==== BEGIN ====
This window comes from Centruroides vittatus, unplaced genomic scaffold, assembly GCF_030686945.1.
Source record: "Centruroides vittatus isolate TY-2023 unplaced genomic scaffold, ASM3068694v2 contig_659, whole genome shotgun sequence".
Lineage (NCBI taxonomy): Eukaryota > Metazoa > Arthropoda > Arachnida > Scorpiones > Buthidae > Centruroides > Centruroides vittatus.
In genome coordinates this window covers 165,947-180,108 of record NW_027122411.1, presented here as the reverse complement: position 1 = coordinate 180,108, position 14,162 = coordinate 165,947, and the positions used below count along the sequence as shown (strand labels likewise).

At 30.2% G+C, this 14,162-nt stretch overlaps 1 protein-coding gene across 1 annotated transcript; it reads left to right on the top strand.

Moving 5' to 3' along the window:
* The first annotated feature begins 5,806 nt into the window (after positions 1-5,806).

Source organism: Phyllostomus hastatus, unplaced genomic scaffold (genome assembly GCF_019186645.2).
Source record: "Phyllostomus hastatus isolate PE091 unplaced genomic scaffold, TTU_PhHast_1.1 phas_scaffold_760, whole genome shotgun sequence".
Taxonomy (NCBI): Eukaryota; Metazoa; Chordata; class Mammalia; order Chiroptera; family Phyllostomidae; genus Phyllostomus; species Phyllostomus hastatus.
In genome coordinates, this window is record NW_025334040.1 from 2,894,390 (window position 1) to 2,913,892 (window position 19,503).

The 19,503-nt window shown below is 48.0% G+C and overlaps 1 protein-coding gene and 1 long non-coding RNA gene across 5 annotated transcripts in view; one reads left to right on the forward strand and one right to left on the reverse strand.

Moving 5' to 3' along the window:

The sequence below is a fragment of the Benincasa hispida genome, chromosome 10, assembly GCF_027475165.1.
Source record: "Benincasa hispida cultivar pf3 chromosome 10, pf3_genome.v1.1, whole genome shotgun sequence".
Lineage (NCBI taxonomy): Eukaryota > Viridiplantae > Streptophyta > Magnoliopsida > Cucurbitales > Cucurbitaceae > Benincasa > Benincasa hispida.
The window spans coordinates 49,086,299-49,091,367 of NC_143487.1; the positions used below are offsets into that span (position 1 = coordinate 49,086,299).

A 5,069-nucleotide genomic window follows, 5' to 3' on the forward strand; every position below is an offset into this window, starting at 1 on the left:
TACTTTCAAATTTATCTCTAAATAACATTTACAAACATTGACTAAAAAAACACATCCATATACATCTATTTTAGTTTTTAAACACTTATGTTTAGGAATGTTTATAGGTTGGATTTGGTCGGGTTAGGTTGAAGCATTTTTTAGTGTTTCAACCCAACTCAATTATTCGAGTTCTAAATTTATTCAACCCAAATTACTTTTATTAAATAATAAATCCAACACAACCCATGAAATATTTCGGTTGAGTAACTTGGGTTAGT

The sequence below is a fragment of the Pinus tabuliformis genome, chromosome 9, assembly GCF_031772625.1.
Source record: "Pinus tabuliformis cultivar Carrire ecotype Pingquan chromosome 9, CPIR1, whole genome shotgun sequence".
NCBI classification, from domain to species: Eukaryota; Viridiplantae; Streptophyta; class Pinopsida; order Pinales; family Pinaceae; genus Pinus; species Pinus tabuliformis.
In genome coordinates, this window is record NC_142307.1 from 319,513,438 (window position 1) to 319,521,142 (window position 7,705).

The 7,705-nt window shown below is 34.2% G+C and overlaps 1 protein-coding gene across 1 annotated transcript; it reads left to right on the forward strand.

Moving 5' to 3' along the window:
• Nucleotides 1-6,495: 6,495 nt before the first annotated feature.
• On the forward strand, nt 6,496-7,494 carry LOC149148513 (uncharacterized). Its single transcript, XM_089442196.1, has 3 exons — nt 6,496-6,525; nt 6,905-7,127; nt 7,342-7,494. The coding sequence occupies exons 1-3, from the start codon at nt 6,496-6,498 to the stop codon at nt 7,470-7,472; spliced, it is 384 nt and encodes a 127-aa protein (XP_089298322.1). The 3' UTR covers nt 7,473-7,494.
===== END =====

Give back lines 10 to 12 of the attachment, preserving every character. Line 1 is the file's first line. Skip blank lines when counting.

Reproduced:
Taxonomy (NCBI): Eukaryota; Metazoa; Chordata; class Mammalia; order Chiroptera; family Phyllostomidae; genus Phyllostomus; species Phyllostomus hastatus.
In genome coordinates, this window is record NW_025334040.1 from 2,894,390 (window position 1) to 2,913,892 (window position 19,503).

The 19,503-nt window shown below is 48.0% G+C and overlaps 1 protein-coding gene and 1 long non-coding RNA gene across 5 annotated transcripts in view; one reads left to right on the forward strand and one right to left on the reverse strand.